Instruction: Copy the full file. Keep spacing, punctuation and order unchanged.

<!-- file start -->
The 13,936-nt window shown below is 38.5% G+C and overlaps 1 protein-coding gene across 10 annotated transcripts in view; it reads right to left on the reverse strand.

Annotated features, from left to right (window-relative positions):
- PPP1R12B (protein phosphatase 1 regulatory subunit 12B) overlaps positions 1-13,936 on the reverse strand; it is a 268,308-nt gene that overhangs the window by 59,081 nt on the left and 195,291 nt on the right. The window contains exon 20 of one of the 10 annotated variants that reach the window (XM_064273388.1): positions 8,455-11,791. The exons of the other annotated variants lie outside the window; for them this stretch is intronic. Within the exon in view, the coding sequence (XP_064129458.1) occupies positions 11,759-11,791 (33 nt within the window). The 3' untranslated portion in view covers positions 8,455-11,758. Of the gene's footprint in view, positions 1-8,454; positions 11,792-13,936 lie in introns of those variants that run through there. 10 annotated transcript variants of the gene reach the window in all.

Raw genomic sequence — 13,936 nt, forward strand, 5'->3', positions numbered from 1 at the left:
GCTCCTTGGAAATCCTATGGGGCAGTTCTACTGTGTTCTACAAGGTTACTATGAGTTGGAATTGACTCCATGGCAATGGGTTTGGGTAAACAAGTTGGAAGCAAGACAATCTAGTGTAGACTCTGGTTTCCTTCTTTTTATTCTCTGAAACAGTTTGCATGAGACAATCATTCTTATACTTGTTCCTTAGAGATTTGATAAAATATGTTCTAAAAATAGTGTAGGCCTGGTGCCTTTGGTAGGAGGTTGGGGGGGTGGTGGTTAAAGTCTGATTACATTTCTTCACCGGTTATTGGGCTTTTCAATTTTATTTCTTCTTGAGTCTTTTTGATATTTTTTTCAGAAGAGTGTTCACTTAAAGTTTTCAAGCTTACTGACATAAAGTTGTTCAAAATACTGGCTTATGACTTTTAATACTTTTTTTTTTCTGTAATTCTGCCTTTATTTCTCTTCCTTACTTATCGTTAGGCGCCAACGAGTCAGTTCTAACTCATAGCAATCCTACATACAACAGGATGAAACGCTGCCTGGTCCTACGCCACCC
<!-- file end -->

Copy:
The 13,936-nt window shown below is 38.5% G+C and overlaps 1 protein-coding gene across 10 annotated transcripts in view; it reads right to left on the reverse strand.

Annotated features, from left to right (window-relative positions):
- PPP1R12B (protein phosphatase 1 regulatory subunit 12B) overlaps positions 1-13,936 on the reverse strand; it is a 268,308-nt gene that overhangs the window by 59,081 nt on the left and 195,291 nt on the right. The window contains exon 20 of one of the 10 annotated variants that reach the window (XM_064273388.1): positions 8,455-11,791. The exons of the other annotated variants lie outside the window; for them this stretch is intronic. Within the exon in view, the coding sequence (XP_064129458.1) occupies positions 11,759-11,791 (33 nt within the window). The 3' untranslated portion in view covers positions 8,455-11,758. Of the gene's footprint in view, positions 1-8,454; positions 11,792-13,936 lie in introns of those variants that run through there. 10 annotated transcript variants of the gene reach the window in all.

Raw genomic sequence — 13,936 nt, forward strand, 5'->3', positions numbered from 1 at the left:
GCTCCTTGGAAATCCTATGGGGCAGTTCTACTGTGTTCTACAAGGTTACTATGAGTTGGAATTGACTCCATGGCAATGGGTTTGGGTAAACAAGTTGGAAGCAAGACAATCTAGTGTAGACTCTGGTTTCCTTCTTTTTATTCTCTGAAACAGTTTGCATGAGACAATCATTCTTATACTTGTTCCTTAGAGATTTGATAAAATATGTTCTAAAAATAGTGTAGGCCTGGTGCCTTTGGTAGGAGGTTGGGGGGGTGGTGGTTAAAGTCTGATTACATTTCTTCACCGGTTATTGGGCTTTTCAATTTTATTTCTTCTTGAGTCTTTTTGATATTTTTTTCAGAAGAGTGTTCACTTAAAGTTTTCAAGCTTACTGACATAAAGTTGTTCAAAATACTGGCTTATGACTTTTAATACTTTTTTTTTTCTGTAATTCTGCCTTTATTTCTCTTCCTTACTTATCGTTAGGCGCCAACGAGTCAGTTCTAACTCATAGCAATCCTACATACAACAGGATGAAACGCTGCCTGGTCCTACGCCACCC